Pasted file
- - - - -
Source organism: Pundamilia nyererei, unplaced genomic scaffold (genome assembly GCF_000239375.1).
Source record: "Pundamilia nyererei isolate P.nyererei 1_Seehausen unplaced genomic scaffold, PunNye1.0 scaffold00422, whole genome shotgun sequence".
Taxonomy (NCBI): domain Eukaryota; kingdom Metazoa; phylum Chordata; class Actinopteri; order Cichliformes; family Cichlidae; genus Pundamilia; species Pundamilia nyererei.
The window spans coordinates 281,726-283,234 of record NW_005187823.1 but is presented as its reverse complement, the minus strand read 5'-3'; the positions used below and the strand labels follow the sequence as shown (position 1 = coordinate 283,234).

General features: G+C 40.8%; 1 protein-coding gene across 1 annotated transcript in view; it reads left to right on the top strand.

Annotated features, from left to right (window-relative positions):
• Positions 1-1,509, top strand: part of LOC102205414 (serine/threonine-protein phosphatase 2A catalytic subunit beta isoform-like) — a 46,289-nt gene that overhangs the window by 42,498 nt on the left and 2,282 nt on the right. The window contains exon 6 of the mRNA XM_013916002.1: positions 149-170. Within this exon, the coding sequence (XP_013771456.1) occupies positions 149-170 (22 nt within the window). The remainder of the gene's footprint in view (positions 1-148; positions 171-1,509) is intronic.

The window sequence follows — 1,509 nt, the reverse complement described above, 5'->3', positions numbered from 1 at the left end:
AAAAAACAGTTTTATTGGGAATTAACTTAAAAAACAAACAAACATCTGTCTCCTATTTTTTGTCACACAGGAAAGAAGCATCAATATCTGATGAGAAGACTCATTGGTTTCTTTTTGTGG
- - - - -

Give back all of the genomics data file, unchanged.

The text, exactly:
Source organism: Pundamilia nyererei, unplaced genomic scaffold (genome assembly GCF_000239375.1).
Source record: "Pundamilia nyererei isolate P.nyererei 1_Seehausen unplaced genomic scaffold, PunNye1.0 scaffold00422, whole genome shotgun sequence".
Taxonomy (NCBI): domain Eukaryota; kingdom Metazoa; phylum Chordata; class Actinopteri; order Cichliformes; family Cichlidae; genus Pundamilia; species Pundamilia nyererei.
The window spans coordinates 281,726-283,234 of record NW_005187823.1 but is presented as its reverse complement, the minus strand read 5'-3'; the positions used below and the strand labels follow the sequence as shown (position 1 = coordinate 283,234).

General features: G+C 40.8%; 1 protein-coding gene across 1 annotated transcript in view; it reads left to right on the top strand.

Annotated features, from left to right (window-relative positions):
• Positions 1-1,509, top strand: part of LOC102205414 (serine/threonine-protein phosphatase 2A catalytic subunit beta isoform-like) — a 46,289-nt gene that overhangs the window by 42,498 nt on the left and 2,282 nt on the right. The window contains exon 6 of the mRNA XM_013916002.1: positions 149-170. Within this exon, the coding sequence (XP_013771456.1) occupies positions 149-170 (22 nt within the window). The remainder of the gene's footprint in view (positions 1-148; positions 171-1,509) is intronic.

The window sequence follows — 1,509 nt, the reverse complement described above, 5'->3', positions numbered from 1 at the left end:
AAAAAACAGTTTTATTGGGAATTAACTTAAAAAACAAACAAACATCTGTCTCCTATTTTTTGTCACACAGGAAAGAAGCATCAATATCTGATGAGAAGACTCATTGGTTTCTTTTTGTGG